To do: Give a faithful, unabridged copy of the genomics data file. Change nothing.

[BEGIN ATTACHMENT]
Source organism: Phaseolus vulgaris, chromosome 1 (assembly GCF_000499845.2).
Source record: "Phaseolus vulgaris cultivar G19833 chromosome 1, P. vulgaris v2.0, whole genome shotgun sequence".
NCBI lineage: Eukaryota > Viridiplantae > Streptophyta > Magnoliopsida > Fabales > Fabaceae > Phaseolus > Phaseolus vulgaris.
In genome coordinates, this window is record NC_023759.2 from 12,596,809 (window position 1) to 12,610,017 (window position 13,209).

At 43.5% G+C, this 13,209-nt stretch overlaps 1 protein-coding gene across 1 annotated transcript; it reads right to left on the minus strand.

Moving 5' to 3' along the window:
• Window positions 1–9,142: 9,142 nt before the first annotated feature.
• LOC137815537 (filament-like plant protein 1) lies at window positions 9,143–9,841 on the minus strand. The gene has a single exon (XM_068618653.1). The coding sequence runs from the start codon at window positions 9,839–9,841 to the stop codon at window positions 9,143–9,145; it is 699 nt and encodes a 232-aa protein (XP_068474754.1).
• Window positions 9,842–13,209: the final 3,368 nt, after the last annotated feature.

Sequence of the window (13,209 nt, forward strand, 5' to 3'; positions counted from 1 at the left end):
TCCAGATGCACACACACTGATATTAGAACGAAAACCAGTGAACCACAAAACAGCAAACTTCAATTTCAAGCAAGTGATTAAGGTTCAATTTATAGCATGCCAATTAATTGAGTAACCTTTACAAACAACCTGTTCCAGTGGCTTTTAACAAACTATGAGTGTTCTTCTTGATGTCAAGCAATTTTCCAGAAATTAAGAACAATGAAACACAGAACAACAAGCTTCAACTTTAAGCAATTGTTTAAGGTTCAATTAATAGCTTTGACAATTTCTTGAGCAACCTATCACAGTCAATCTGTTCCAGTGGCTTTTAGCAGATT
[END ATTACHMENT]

Source organism: Phaseolus vulgaris, chromosome 1 (assembly GCF_000499845.2).
Source record: "Phaseolus vulgaris cultivar G19833 chromosome 1, P. vulgaris v2.0, whole genome shotgun sequence".
NCBI lineage: Eukaryota > Viridiplantae > Streptophyta > Magnoliopsida > Fabales > Fabaceae > Phaseolus > Phaseolus vulgaris.
In genome coordinates, this window is record NC_023759.2 from 12,596,809 (window position 1) to 12,610,017 (window position 13,209).

At 43.5% G+C, this 13,209-nt stretch overlaps 1 protein-coding gene across 1 annotated transcript; it reads right to left on the minus strand.

Moving 5' to 3' along the window:
• Window positions 1–9,142: 9,142 nt before the first annotated feature.
• LOC137815537 (filament-like plant protein 1) lies at window positions 9,143–9,841 on the minus strand. The gene has a single exon (XM_068618653.1). The coding sequence runs from the start codon at window positions 9,839–9,841 to the stop codon at window positions 9,143–9,145; it is 699 nt and encodes a 232-aa protein (XP_068474754.1).
• Window positions 9,842–13,209: the final 3,368 nt, after the last annotated feature.

Sequence of the window (13,209 nt, forward strand, 5' to 3'; positions counted from 1 at the left end):
TCCAGATGCACACACACTGATATTAGAACGAAAACCAGTGAACCACAAAACAGCAAACTTCAATTTCAAGCAAGTGATTAAGGTTCAATTTATAGCATGCCAATTAATTGAGTAACCTTTACAAACAACCTGTTCCAGTGGCTTTTAACAAACTATGAGTGTTCTTCTTGATGTCAAGCAATTTTCCAGAAATTAAGAACAATGAAACACAGAACAACAAGCTTCAACTTTAAGCAATTGTTTAAGGTTCAATTAATAGCTTTGACAATTTCTTGAGCAACCTATCACAGTCAATCTGTTCCAGTGGCTTTTAGCAGATT